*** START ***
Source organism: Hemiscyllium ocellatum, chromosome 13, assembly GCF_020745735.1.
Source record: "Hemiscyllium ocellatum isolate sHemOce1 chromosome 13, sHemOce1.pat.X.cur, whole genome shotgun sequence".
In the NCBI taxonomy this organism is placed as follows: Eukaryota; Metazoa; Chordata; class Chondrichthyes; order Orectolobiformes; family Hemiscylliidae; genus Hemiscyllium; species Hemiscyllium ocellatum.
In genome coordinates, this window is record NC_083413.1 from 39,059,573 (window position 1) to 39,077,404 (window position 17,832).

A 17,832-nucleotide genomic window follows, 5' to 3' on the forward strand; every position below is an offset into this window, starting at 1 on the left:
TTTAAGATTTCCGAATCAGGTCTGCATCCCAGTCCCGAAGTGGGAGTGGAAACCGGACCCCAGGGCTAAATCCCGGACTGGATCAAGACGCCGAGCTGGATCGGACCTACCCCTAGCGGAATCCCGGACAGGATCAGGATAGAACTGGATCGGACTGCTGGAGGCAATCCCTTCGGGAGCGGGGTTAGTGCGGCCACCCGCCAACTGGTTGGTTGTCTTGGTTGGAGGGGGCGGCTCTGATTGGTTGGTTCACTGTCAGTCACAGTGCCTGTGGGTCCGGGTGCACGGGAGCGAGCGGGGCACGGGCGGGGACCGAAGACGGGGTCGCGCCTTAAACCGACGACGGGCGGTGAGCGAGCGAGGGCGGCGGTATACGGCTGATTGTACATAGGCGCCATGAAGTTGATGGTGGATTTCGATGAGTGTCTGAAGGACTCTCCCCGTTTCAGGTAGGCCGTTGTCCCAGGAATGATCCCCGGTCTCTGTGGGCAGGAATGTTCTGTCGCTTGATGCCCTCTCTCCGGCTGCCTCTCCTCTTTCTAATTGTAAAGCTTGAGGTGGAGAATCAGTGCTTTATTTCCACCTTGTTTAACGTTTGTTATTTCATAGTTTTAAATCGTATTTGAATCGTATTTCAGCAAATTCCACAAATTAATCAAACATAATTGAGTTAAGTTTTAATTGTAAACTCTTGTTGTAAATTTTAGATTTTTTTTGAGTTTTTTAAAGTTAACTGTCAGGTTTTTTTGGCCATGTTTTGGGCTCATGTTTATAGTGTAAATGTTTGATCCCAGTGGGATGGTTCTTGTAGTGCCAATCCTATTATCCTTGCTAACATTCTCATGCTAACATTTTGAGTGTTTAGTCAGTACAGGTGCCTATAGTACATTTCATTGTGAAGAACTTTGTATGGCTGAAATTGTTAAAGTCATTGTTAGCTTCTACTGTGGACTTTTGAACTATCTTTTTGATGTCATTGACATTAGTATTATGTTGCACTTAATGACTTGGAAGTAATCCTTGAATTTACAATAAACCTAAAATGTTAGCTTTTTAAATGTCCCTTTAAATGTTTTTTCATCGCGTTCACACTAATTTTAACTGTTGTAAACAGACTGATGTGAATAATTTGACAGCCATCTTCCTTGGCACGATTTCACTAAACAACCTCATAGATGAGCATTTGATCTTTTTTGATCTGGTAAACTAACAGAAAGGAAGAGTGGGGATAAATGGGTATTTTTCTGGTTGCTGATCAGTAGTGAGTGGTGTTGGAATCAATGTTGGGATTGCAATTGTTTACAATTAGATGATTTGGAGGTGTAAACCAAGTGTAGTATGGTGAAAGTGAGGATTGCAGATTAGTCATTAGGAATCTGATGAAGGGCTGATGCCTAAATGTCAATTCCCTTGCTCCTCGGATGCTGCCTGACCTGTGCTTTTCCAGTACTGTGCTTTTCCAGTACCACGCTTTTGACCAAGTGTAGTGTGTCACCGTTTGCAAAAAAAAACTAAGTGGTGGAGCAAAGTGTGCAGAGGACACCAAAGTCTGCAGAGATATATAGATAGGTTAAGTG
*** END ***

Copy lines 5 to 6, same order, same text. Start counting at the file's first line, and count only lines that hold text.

A 17,832-nucleotide genomic window follows, 5' to 3' on the forward strand; every position below is an offset into this window, starting at 1 on the left:
TTTAAGATTTCCGAATCAGGTCTGCATCCCAGTCCCGAAGTGGGAGTGGAAACCGGACCCCAGGGCTAAATCCCGGACTGGATCAAGACGCCGAGCTGGATCGGACCTACCCCTAGCGGAATCCCGGACAGGATCAGGATAGAACTGGATCGGACTGCTGGAGGCAATCCCTTCGGGAGCGGGGTTAGTGCGGCCACCCGCCAACTGGTTGGTTGTCTTGGTTGGAGGGGGCGGCTCTGATTGGTTGGTTCACTGTCAGTCACAGTGCCTGTGGGTCCGGGTGCACGGGAGCGAGCGGGGCACGGGCGGGGACCGAAGACGGGGTCGCGCCTTAAACCGACGACGGGCGGTGAGCGAGCGAGGGCGGCGGTATACGGCTGATTGTACATAGGCGCCATGAAGTTGATGGTGGATTTCGATGAGTGTCTGAAGGACTCTCCCCGTTTCAGGTAGGCCGTTGTCCCAGGAATGATCCCCGGTCTCTGTGGGCAGGAATGTTCTGTCGCTTGATGCCCTCTCTCCGGCTGCCTCTCCTCTTTCTAATTGTAAAGCTTGAGGTGGAGAATCAGTGCTTTATTTCCACCTTGTTTAACGTTTGTTATTTCATAGTTTTAAATCGTATTTGAATCGTATTTCAGCAAATTCCACAAATTAATCAAACATAATTGAGTTAAGTTTTAATTGTAAACTCTTGTTGTAAATTTTAGATTTTTTTTGAGTTTTTTAAAGTTAACTGTCAGGTTTTTTTGGCCATGTTTTGGGCTCATGTTTATAGTGTAAATGTTTGATCCCAGTGGGATGGTTCTTGTAGTGCCAATCCTATTATCCTTGCTAACATTCTCATGCTAACATTTTGAGTGTTTAGTCAGTACAGGTGCCTATAGTACATTTCATTGTGAAGAACTTTGTATGGCTGAAATTGTTAAAGTCATTGTTAGCTTCTACTGTGGACTTTTGAACTATCTTTTTGATGTCATTGACATTAGTATTATGTTGCACTTAATGACTTGGAAGTAATCCTTGAATTTACAATAAACCTAAAATGTTAGCTTTTTAAATGTCCCTTTAAATGTTTTTTCATCGCGTTCACACTAATTTTAACTGTTGTAAACAGACTGATGTGAATAATTTGACAGCCATCTTCCTTGGCACGATTTCACTAAACAACCTCATAGATGAGCATTTGATCTTTTTTGATCTGGTAAACTAACAGAAAGGAAGAGTGGGGATAAATGGGTATTTTTCTGGTTGCTGATCAGTAGTGAGTGGTGTTGGAATCAATGTTGGGATTGCAATTGTTTACAATTAGATGATTTGGAGGTGTAAACCAAGTGTAGTATGGTGAAAGTGAGGATTGCAGATTAGTCATTAGGAATCTGATGAAGGGCTGATGCCTAAATGTCAATTCCCTTGCTCCTCGGATGCTGCCTGACCTGTGCTTTTCCAGTACTGTGCTTTTCCAGTACCACGCTTTTGACCAAGTGTAGTGTGTCACCGTTTGCAAAAAAAAACTAAGTGGTGGAGCAAAGTGTGCAGAGGACACCAAAGTCTGCAGAGATATATAGATAGGTTAAGTG